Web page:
When it comes to bowel movements, one of the most common questions people ask their doctor is “what is normal” in terms of frequency and consistency. But this often varies between individuals. Well, for the first time, researchers have evaluated and defined self-perceived normal bowel frequency and consistency in a large representative sample of adults in the general US population. From their findings, the researchers confirmed the commonly accepted “3 and 3” metric. This means you’re in the normal range if you’re having between three bowel movements per day to three bowel movements per week. But the researchers also confirmed that men and women should have different criteria for normal bowel consistency and identified key demographic risk factors for abnormal bowel habits, including Hispanic ethnicity.
The study, Characterizing Normal Bowel Frequency and Consistency in a Representative Sample of Adults in the United States (NHANES), by Anthony Lembo, MD, and colleagues of the division of gastroenterology at Beth Israel Deaconess Medical Center and Harvard Medical School in Boston, was published in The American Journal of Gastroenterology’s “Putting Patients First” special issue. The “Putting Patients First” issue includes studies using patient-reported outcomes and highlights patients’ experiences with their disease.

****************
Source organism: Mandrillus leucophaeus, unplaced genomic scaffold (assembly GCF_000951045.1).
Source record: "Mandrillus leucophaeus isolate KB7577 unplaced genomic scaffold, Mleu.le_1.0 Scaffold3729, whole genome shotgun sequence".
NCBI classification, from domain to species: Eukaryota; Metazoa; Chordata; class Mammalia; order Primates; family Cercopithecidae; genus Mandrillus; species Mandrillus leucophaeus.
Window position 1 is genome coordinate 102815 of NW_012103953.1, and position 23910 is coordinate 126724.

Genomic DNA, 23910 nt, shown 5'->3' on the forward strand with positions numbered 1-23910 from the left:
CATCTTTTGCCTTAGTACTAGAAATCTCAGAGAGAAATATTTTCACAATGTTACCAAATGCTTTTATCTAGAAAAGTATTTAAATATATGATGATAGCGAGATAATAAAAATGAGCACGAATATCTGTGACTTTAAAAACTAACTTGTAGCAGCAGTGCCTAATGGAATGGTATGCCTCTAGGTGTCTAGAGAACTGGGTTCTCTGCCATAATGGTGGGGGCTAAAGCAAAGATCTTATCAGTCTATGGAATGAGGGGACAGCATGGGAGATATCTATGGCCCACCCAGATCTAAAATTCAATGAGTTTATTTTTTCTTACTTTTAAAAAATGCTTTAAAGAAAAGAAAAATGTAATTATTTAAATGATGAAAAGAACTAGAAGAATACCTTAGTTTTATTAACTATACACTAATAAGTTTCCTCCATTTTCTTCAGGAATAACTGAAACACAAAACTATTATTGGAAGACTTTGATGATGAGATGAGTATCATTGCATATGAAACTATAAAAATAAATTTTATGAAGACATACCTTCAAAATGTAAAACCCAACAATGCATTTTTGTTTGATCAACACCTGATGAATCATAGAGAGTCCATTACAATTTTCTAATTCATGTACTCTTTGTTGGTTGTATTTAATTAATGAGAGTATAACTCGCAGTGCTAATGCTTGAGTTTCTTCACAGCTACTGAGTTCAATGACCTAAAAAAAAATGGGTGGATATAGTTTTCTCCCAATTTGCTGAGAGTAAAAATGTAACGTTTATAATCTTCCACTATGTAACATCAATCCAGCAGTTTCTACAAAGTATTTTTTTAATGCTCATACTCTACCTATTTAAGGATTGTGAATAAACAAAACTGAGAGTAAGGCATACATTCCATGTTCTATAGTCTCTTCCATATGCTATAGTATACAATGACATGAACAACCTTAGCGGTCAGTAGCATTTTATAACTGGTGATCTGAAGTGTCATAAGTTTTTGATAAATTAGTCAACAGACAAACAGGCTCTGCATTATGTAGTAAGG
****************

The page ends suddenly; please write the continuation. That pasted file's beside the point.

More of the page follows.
In the study, participants used the Bristol Stool Form Scale Chart (BSFS), which is commonly used to classify the form of stool into seven categories. It is used in both clinical and experimental fields. It is sometimes also referred to as the Bristol stool chart (BSC),[or BSF scale.
In the present study, 90% of the sample reported 3–21 BMs per week. In addition, 90% of individuals reported their most common stool type between 2 and 6, although this varied by sex. Among men, 90% reported a BSFS between 3 and 5, while for women it was between 2 and 6. These findings contribute to existing literature by supporting the common “3 and 3” metric of normal bowel frequency (i.e., 3 BMs per day to 3 BMs per week), however, they also suggest that men and women should have different criteria for normal bowel consistency.
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